Union-backed candidates lead in L.A. Community College District races

A man walks outside the campus of Los Angeles Trade-Technical College
Los Angeles Trade-Technical College and the eight other community campuses in the district enroll about 230,000 students, most of them Black or Latino and from low-income households.
(Glenn Koenig / Los Angeles Times)

Three incumbents and one newcomer appear headed to win a majority of seats on the governing body of the Los Angeles Community College District, reflecting the deep influence of the system’s faculty union that poured money and support into the campaigns of the expected winners.

Current board President Andra Hoffman and incumbents David Vela and Mike Fong held strong leads Wednesday evening, according to tallies from the L.A. County registrar’s office. Newcomer Nichelle Henderson held a substantial lead over incumbent Scott Svonkin. Though the results are not final, the outcomes are unlikely to change given the size of the leads.


The three other seats on the board were not up for election this year.

Hoffman, the only woman currently on the board, said the election of Henderson, a Black woman and teacher at Cal State L.A., was “long overdue” to ensure that the board represents and understands the students it serves.

“Our faculty and our students and our staff … feel very underrepresented and misunderstood and not heard, and they’ve been crying out and really demanding that there may be more African American representation at all levels in our system … and it starts with the board,” Hoffman said. “I also think having another woman on the board will … shift some of the priorities.”

The Los Angeles College Faculty Guild, the union that represents teachers in the district, spent heavily on political mailers and phone banking for the four expected winners.

Although the guild and the district just signed a new three-year contract, salary and benefits issues are likely to be renegotiated next year, and other issues related to faculty’s working conditions could also come up.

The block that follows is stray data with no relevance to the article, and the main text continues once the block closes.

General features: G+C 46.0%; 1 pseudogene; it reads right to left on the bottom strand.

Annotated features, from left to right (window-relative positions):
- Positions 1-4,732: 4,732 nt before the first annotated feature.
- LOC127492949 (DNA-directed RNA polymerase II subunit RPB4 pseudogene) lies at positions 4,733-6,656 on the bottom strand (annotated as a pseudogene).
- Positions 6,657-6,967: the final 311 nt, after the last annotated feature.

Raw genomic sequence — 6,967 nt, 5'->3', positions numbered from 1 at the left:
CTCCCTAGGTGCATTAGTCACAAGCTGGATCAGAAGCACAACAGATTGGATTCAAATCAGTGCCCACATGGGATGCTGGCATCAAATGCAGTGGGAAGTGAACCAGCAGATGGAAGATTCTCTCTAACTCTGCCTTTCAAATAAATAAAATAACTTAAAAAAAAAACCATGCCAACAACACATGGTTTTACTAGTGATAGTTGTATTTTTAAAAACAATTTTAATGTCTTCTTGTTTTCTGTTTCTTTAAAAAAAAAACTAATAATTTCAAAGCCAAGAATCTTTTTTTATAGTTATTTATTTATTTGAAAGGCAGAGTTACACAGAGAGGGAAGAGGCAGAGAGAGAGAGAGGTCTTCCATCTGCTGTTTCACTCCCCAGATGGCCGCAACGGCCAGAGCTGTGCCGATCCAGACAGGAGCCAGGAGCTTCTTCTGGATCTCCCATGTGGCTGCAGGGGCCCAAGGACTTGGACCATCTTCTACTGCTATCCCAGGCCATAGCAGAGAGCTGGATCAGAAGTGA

“The power of the guild is phenomenal in these elections,” said Mona Field, who served as a trustee from 1999 to 2015.

“Each of the seats had over a million people who voted total,” Field said. “You don’t reach a million people without a lot of money.”

This year was the first when the trustees’ election coincided with a general presidential election; under previous rules, board seats were decided in March of odd-numbered years.

Joanne Waddell, president of the guild, was not available for comment but said at the board’s regularly scheduled meeting Wednesday that the election was “decisive” and that she looked forward to a return of “stability and civility” to the board. Waddell and others have said that Svonkin fostered a hostile and combative atmosphere.

In an interview Wednesday, Svonkin called those allegations “baseless” and “purely political.”

“I’m very proud that I’ve fought for students for nine years, and I’ve fought waste and misuse of public funds,” he said. “I delivered free college for thousands of students in Los Angeles … and I led the effort for the last bond that passed that was $3.3 billion to give Los Angeles the best facilities.”

Hoffman, an administrator at Glendale Community College who in 2015 narrowly defeated the union-backed candidate for her seat with a fraction of the funds, said she believed she had proved herself to voters, both in her five years on the board and in her 23-year career in community colleges. But, she said, campaigning with the support of the union this time around was “definitely easier.”

The new board will quickly be faced with the immediate challenges related to COVID-19 and distance learning, which have hit low-income, Black and Latino students — who make up the majority of the district’s roughly 230,000 students — particularly hard. In addition, the LACCD has had to contend with slipping enrollment, low rates of degree completion and transfer, and the fact that most of its students need many nonacademic supports, such as help with food, housing and child care, in order to remain enrolled and complete their academic goals.

“There’s a lot at stake — equity, equality and the future economic recovery of the county,” Hoffman said. “The community colleges train firefighters, we train early childhood educators, and we can really be engines and partners in the economic recovery of this region.”

Henderson’s arrival could also shift or consolidate the balance on the board in terms of support for LACCD Chancellor Francisco Rodriguez, who was appointed in 2014, has mixed support among the current board members and was granted a one-year contract extension at the end of last year.